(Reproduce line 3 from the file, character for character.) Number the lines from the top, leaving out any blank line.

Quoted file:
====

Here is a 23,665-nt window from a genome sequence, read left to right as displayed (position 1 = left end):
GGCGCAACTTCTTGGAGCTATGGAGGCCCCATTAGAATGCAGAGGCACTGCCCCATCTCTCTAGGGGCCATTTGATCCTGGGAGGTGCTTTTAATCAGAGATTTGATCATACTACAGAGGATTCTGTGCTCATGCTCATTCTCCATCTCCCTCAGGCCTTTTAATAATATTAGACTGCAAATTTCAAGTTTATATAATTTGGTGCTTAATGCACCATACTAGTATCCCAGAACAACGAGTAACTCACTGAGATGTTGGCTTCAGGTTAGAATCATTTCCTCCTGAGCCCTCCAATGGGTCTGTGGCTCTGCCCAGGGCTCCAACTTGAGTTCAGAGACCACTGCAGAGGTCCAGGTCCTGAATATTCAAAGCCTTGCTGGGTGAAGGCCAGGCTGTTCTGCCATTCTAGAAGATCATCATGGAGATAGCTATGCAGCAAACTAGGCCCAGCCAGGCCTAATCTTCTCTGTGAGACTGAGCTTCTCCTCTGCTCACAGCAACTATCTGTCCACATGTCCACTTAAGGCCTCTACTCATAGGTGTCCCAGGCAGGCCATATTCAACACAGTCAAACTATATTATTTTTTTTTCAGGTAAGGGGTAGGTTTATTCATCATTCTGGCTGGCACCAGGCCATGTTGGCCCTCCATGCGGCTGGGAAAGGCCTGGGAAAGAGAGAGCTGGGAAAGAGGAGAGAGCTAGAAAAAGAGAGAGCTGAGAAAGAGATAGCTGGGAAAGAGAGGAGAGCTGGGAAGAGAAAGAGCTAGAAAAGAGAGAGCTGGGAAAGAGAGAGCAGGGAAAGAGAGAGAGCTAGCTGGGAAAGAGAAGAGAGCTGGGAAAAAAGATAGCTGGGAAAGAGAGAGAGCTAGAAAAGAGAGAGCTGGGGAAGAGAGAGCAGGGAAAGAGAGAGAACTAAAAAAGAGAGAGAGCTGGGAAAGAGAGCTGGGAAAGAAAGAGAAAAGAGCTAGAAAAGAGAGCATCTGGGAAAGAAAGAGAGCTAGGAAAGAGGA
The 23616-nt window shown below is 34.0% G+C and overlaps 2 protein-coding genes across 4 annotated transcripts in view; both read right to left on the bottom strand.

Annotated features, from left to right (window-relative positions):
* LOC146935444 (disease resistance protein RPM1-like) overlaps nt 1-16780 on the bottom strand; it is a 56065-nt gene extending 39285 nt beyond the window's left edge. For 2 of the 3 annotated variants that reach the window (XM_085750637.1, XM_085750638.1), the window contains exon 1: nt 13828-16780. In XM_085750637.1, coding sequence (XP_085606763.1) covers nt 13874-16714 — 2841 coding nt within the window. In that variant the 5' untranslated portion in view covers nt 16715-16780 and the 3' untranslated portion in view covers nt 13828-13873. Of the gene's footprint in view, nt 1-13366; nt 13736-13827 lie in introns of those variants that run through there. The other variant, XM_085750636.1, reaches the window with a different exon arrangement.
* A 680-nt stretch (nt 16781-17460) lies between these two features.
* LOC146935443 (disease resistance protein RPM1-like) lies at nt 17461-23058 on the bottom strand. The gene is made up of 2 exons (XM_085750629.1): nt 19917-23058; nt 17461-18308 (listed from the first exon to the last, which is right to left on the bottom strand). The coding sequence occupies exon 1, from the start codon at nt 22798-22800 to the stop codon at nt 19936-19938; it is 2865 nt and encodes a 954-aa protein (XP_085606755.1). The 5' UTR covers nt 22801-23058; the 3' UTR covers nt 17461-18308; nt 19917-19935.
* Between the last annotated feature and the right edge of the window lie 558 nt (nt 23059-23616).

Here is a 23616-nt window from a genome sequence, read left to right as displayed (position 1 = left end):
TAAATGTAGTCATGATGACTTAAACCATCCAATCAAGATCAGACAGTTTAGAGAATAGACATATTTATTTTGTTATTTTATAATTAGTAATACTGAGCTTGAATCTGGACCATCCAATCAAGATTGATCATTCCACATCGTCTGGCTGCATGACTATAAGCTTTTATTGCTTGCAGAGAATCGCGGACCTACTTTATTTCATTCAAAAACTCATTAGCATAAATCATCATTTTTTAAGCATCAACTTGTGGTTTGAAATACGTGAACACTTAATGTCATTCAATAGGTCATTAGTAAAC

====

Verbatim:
The 23616-nt window shown below is 34.0% G+C and overlaps 2 protein-coding genes across 4 annotated transcripts in view; both read right to left on the bottom strand.